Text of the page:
A month of tragedy: four deaths, three rollovers
SOUTHERN Downs roads have experienced a horror period on the roads, and authorities are saying enough is enough.
Wednesday's double fatality on the New England Hwy is the second major incident in a week, and continues a worrying trend of road-related accidents.
This follows the Cunningham Hwy collision which claimed the life of Alan Wickham on August 24.
The fatalities resulted in the deaths of three Southern Downs locals, which Warwick and District Community Road Safety Group secretary Andrew Gale said struck a chord.
"Incidents like this really hit close to home," Mr Gale said.
"If you don't know the individuals, I guarantee you know somebody who did.
"Unfortunately, there are now two very sad families that won't have a father to celebrate with on Father's Day."
Warwick Patrol Group Inspector Brian Cannon echoed these sentiments, and said there was a need to take care of each other on the roads.
"People need to be careful at all times on the road," Insp Cannon said.
"They are essentially operating pieces of heavy machinery and it is a person's responsibility to ensure they travel safely from point A to point B.
"These situations create grief and sadness.
"It also creates angst.
"Not just among families and friends connected to the incident, but among emergency services as well, and creates a serious toll for everybody involved.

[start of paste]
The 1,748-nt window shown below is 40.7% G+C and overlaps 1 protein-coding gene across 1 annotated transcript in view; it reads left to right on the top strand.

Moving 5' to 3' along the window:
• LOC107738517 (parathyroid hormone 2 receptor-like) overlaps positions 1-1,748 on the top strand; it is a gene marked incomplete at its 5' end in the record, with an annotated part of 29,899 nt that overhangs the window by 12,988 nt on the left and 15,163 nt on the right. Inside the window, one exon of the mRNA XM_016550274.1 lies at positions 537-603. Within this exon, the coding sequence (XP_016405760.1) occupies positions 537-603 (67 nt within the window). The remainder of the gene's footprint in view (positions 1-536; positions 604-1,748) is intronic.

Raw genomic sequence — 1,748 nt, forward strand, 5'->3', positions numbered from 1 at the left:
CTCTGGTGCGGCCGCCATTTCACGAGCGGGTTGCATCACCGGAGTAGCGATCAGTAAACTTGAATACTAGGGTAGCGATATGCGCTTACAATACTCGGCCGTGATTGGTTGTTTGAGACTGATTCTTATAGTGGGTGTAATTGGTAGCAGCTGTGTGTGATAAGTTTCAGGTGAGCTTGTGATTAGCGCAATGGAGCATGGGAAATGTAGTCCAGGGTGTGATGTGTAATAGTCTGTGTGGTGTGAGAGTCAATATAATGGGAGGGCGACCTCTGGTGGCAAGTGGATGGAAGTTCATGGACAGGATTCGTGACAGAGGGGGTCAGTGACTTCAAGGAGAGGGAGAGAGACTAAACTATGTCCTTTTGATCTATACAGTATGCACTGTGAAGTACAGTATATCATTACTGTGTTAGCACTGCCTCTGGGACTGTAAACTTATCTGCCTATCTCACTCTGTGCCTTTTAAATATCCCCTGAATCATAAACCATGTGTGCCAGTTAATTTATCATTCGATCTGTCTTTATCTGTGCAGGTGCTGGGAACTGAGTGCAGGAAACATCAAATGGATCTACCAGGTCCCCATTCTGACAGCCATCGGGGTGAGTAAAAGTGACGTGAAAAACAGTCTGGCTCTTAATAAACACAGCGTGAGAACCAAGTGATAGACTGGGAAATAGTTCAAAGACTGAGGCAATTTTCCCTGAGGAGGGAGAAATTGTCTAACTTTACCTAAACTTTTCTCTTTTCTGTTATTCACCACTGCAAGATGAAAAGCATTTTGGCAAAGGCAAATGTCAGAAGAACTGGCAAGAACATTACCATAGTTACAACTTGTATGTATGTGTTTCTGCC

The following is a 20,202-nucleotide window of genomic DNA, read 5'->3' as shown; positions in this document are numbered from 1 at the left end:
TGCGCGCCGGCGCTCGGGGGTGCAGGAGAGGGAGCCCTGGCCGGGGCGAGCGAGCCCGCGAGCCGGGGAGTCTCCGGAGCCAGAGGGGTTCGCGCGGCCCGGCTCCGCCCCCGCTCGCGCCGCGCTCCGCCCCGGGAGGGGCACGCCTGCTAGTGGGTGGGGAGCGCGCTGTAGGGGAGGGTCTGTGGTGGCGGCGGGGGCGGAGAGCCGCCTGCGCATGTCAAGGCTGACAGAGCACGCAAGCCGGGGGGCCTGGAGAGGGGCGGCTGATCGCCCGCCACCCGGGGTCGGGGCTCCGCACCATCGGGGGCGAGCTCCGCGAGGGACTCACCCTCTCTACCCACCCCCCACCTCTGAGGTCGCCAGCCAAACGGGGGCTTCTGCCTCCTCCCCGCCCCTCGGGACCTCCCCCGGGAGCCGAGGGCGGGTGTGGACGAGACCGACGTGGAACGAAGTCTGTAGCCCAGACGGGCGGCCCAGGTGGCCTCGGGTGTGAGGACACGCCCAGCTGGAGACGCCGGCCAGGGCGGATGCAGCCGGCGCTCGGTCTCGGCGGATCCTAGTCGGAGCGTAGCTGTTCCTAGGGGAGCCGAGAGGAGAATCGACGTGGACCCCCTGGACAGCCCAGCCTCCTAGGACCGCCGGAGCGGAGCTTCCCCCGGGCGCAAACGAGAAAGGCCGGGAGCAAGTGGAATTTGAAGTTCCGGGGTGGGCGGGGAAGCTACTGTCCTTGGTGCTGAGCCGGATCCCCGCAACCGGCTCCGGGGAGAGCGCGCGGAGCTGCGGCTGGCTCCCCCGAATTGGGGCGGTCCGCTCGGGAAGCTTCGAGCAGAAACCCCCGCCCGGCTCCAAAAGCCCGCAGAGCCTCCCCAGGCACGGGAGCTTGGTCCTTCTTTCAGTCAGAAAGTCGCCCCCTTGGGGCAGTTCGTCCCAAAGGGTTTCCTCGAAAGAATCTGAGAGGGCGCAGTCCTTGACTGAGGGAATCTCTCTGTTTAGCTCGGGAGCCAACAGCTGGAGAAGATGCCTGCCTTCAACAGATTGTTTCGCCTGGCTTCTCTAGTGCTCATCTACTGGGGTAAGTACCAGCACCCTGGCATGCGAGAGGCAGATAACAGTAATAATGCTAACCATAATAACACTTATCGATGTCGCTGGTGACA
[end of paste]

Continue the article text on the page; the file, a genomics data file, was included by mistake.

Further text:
"The vast bulk of law- abiding citizens focus on what needs to be done and our presence isn't necessary."
Wednesday's incident marks the third and fourth lives lost on Southern Downs roads in the past month.
A 50-year-old Gold Coast woman died in a collision with a truck at Clintonvale, on the Cunningham Hwy, on August 12.
Stanthorpe Officer in Charge Senior Sergeant Gerard Brady said driving on country roads required extra attention from all road users.
"One of the biggest concerns in rural areas is people on the highway not paying attention they should be to the road," Snr Sgt Brady said.
"In a split second lives can be changed forever.
"On country roads, fatigue is often a big factor, particularly with people travelling long distances and so many arterial roads.
"Police see a lot of incidents that involve fatigue.
"Overtaking is another concern. People need to always double check it is safe to overtake as it puts the vehicle head-on with oncoming traffic."
Mr Gale said road users needed to be extra cautious when travelling on major roads.
"It's been a trying time on the road during the last couple of weeks," he said.
"It's devastating that we have seen such a bad run of crashes out on the highways.
"A fact is this can happen to anyone."